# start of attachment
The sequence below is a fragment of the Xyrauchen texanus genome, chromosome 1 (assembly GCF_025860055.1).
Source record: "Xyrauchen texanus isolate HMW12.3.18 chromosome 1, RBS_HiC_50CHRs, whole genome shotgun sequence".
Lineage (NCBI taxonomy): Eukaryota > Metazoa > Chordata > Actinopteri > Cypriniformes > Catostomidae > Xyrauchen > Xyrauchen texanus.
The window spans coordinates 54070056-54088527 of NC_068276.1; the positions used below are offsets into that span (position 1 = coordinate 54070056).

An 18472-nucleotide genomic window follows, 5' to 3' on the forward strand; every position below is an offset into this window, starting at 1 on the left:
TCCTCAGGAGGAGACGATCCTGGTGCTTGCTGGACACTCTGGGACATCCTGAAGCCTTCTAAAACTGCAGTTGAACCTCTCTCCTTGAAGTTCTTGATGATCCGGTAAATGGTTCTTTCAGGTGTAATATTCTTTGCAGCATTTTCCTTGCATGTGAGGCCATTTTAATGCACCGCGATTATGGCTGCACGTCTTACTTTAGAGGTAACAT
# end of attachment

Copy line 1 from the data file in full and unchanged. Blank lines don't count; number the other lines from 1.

The sequence below is a fragment of the Xyrauchen texanus genome, chromosome 1 (assembly GCF_025860055.1).